Many jazzers of a certain age – include me in – will remember seeing this pioneering documentary, directed by the distinguished photographer Bert Stern and filmed over four days at the 1958 Newport Jazz Festival, at their local cinemas in 1959.
Since then it has been released on CDs and DVDs of varying quality, with additional material, including biographical portraits of the musicians who included Louis Armstrong, Jack Teagarden, Thelonious Monk, George Shearing, Dinah Washington, Anita O’Day, Gerry Mulligan, Chico Hamilton, and Jimmy Giuffre. This Curzon Artificial Eye reissue (also currently being shown at selected UK Curzon virtual cinemas) has been given a vivid 4K remaster, and trailers can be seen on YouTube.
Although it now seems partly a curate’s egg, 63 years after its initial appearance there is still much to enjoy in what was originally planned as a romantic movie with a jazz score, set against a background of the America’s Cup yacht race. Hyped as “a picture that’s high on happiness and long on longing”, it quickly became something else. In film editor Aram Avakian’s account: “We went up to Newport with ten thousand dollars to make a short film on the festival. We ended up with a subjective documentary-feature of a public event.” Stern (who had no interest in jazz, and knew nothing about film making) had been hired by the Newport grandees Elaine and Louis Lorillard, patrons of the NJF. He turned to festival producer and jazz impresario George Wein and Columbia Records producer George Avakian as music directors.
Together they made a rather formal and hybrid Technicolor movie with as much emphasis on the yacht race, the glittering ocean, a waiter serving foaming mugs of beer and the varied reactions (from near orgasmic ecstasy to acute boredom) of the mainly white audiences at these concerts. Hand-held cameras gave a disjointed effect to many scenes.
Unfortunately, the musicians themselves, with a few exceptions, get little exposure. Jimmy Giuffre and Bob Brookmeyer (with Jim Hall) received more extended appearances, as did Anita O’Day (in a plumed hat and stylish black dress) performing memorable versions of Sweet Georgia Brown and Tea For Two, and a deep-throated Dinah Washington backed by Terry Gibbs, imploring her listeners to take All Of Me.
Other highlights of JOASD are the heart-warming appearances of Louis Armstrong and Jack Teagarden – particularly Louis’s solo on Up A Lazy River and his knock-about vocal duet with Big T on Rockin’ Chair. Unhappily, Thelonious Monk – in bamboo-framed shades – is short-changed while performing his own composition Blue Monk with cutaways to the racing yachts and an announcer broadcasting the event. Other performers, including Sonny Stitt, Gerry Mulligan, Art Farmer, Bill Crow and Dave Bailey make only the briefest of appearances. Chuck Berry and Big Maybelle (even when accompanied by Buck Clayton) hardly rank among the jazz greats, yet were allowed to deliver complete single performances.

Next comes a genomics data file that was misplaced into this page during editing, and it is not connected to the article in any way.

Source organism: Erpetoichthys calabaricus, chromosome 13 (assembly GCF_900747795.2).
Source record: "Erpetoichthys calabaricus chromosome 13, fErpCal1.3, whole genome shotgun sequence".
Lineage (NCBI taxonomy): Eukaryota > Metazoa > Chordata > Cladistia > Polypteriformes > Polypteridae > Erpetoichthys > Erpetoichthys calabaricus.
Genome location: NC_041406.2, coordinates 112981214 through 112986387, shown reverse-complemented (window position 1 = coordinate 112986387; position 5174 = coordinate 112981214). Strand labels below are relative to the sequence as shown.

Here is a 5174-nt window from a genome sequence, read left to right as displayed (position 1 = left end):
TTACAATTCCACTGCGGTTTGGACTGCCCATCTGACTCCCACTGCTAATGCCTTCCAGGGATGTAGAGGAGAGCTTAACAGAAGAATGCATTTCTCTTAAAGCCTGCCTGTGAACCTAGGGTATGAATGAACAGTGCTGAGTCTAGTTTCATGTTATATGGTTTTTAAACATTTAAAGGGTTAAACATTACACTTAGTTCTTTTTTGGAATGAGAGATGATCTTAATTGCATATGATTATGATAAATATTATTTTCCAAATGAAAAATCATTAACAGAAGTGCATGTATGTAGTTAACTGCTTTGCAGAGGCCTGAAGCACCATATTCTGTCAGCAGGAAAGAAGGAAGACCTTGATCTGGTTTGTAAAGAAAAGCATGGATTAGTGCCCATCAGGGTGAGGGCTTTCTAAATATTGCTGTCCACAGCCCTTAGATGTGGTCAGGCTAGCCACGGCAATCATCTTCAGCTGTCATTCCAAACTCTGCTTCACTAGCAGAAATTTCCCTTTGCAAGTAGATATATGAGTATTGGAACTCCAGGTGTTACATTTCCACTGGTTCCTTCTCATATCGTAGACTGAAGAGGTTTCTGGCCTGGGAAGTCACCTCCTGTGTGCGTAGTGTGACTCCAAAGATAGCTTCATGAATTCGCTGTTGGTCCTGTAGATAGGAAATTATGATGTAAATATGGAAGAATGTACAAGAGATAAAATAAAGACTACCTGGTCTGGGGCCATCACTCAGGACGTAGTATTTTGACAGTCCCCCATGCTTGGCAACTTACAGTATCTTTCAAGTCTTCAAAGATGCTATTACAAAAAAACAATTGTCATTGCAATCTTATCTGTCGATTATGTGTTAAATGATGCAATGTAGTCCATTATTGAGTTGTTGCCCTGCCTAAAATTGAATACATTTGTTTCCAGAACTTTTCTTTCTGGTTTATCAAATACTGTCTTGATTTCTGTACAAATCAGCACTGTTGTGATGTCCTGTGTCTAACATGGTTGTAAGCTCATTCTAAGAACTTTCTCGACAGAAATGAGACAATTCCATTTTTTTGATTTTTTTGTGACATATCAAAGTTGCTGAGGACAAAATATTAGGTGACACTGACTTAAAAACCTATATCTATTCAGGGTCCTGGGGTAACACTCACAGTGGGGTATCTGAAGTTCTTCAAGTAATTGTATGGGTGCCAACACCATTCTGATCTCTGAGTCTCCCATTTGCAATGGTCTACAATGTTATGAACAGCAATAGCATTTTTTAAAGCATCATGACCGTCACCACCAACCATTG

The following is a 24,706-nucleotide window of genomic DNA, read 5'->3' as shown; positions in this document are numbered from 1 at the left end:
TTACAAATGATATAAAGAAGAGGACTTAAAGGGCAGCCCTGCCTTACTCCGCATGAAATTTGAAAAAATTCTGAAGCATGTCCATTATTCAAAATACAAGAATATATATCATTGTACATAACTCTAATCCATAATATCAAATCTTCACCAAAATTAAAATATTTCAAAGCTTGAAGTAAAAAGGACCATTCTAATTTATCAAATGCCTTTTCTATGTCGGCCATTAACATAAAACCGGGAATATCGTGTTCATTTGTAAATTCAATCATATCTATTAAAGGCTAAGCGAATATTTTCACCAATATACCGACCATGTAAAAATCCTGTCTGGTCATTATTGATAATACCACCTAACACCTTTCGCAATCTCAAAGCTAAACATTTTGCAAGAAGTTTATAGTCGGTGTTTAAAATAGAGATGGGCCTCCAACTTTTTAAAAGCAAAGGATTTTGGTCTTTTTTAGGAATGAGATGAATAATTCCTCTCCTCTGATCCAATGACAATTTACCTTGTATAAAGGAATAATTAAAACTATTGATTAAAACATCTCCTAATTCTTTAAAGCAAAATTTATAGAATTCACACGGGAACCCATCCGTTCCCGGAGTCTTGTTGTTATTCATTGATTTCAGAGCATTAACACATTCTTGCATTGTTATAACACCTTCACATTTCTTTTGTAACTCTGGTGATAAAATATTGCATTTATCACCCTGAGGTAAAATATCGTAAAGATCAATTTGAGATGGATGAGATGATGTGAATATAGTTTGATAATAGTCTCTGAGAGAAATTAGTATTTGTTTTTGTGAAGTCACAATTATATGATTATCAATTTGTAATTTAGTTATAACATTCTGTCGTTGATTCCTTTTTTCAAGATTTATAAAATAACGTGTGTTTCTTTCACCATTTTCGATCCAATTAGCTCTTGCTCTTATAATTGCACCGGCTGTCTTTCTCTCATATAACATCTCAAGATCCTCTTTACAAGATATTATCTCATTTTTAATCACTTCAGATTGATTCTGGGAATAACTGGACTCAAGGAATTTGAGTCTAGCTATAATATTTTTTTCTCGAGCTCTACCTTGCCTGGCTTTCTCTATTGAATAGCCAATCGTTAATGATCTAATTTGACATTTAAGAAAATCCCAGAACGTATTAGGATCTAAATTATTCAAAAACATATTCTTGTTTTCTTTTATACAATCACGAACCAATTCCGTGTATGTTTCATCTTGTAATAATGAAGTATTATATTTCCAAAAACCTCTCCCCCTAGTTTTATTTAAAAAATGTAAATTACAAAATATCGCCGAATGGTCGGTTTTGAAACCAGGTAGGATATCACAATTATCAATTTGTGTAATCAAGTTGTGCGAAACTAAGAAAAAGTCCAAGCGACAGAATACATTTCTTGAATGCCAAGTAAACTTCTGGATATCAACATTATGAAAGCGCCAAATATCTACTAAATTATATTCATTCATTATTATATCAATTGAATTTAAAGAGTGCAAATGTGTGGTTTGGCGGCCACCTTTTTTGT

In his highly praised autobiography Myself Among Others: A Life In Music (2003) George Wein recalls that he was “dead set” against Berry appearing in a jazz concert and that when on his hit song Sweet Little Sixteen “he went into his duck walk, I literally cringed”. An ecstatic audience obviously disagreed. Wein’s more justified complaint was that his name was notably missing from the film credits for musical direction, which listed only George Avakian: “I was so offended that for years I didn’t extend a hand of friendship to Avakian”.
As a pre-planned climax to the film, gospel singer Mahalia Jackson delivers pulse-racing “readings” of Walk All Over God’s Heaven, Didn’t It Rain and The Lord’s Prayer, appropriately on a Sunday morning – but not “jazz” singing as most of us then knew it.
Conspicuously absent from JOASD are Sonny Rollins, Miles Davis, John Coltrane Duke Ellington, Mary Lou Williams, Max Roach, the Dave Brubeck Quartet, Ray Charles and Joe Turner – all of whom appeared and were sound recorded at NJF 1958. In his excellent study Jazz In The Movies (1977), David Meeker judges Jazz On A Summer’s Day a “valuable record of the 1958 Newport Festival though made in an irrelevant and obtrusive style”. It’s hard to disagree.
Jazz On A Summer’s Day. Curzon Artificial Eye DVD/Blu-ray